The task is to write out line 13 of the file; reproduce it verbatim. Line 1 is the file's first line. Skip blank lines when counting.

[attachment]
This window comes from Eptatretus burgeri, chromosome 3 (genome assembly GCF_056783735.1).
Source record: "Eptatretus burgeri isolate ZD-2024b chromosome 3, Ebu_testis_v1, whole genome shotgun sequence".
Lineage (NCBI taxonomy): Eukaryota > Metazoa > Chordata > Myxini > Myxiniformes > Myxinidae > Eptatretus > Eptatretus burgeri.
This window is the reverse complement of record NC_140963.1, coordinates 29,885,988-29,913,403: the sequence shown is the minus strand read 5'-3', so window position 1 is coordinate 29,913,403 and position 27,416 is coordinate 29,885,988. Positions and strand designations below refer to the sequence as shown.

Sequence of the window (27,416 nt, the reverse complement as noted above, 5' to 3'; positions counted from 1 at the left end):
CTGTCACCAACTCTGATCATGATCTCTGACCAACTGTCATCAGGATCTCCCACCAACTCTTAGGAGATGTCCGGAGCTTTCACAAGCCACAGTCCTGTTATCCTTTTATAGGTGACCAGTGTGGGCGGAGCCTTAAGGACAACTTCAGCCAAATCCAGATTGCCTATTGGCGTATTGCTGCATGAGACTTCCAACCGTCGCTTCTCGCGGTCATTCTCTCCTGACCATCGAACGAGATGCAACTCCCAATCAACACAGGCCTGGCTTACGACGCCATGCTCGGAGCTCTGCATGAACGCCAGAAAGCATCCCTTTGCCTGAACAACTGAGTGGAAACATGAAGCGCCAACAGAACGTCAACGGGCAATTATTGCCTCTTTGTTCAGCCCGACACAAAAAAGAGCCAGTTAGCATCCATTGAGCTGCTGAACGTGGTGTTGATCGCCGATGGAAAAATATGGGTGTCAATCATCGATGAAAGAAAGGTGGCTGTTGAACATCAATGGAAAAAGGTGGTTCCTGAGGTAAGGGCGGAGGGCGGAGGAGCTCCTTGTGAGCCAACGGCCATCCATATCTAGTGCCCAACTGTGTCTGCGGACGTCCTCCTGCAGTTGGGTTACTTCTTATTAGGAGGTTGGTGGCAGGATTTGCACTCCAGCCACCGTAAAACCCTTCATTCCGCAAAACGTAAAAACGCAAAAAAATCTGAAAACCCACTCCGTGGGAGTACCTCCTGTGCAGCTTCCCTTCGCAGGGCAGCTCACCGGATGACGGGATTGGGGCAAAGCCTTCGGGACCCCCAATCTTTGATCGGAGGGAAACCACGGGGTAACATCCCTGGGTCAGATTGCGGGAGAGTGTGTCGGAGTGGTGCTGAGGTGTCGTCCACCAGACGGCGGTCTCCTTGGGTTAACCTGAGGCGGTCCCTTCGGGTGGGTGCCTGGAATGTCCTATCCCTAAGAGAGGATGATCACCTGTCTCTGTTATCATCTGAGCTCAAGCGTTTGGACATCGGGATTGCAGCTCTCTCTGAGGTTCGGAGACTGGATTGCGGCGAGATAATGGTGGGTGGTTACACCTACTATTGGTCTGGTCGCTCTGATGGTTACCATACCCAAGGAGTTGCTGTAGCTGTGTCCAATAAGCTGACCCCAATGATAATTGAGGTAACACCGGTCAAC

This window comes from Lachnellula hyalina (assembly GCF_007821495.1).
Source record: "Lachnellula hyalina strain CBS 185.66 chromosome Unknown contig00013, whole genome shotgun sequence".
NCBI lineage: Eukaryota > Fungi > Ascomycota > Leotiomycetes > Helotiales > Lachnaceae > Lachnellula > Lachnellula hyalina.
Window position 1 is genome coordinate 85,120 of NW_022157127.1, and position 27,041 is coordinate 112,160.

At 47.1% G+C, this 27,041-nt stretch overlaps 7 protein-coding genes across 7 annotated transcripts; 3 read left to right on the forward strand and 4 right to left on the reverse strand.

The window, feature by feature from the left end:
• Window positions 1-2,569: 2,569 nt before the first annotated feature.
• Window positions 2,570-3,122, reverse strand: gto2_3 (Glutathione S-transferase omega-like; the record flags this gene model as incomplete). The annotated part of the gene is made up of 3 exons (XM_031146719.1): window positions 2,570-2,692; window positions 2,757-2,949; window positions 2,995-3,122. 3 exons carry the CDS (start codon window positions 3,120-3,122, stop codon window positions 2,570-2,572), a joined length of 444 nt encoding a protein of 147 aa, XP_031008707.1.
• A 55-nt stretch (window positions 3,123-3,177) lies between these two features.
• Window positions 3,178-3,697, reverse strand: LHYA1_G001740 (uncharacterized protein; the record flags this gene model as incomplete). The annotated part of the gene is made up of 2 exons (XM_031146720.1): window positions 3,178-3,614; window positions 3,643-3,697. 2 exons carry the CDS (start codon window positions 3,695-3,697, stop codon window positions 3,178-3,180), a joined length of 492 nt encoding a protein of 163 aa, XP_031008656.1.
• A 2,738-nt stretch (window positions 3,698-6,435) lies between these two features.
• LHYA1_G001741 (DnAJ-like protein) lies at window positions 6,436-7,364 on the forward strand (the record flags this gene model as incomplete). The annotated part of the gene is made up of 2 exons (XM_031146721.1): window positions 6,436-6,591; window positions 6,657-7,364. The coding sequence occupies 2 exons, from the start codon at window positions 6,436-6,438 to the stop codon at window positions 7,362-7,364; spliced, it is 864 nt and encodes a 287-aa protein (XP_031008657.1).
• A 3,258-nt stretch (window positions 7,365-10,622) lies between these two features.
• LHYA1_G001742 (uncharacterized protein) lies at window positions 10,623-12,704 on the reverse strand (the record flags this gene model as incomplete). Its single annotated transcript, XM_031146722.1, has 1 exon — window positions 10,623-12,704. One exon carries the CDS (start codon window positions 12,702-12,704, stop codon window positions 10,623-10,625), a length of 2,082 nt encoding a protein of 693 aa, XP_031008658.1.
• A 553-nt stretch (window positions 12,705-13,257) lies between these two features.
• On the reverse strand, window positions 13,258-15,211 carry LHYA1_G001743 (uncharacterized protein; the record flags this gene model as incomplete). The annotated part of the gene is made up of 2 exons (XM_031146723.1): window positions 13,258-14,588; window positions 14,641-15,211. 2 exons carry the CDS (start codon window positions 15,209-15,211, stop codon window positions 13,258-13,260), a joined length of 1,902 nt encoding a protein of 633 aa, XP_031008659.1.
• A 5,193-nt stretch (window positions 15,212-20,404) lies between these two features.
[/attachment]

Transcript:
• Window positions 1-2,569: 2,569 nt before the first annotated feature.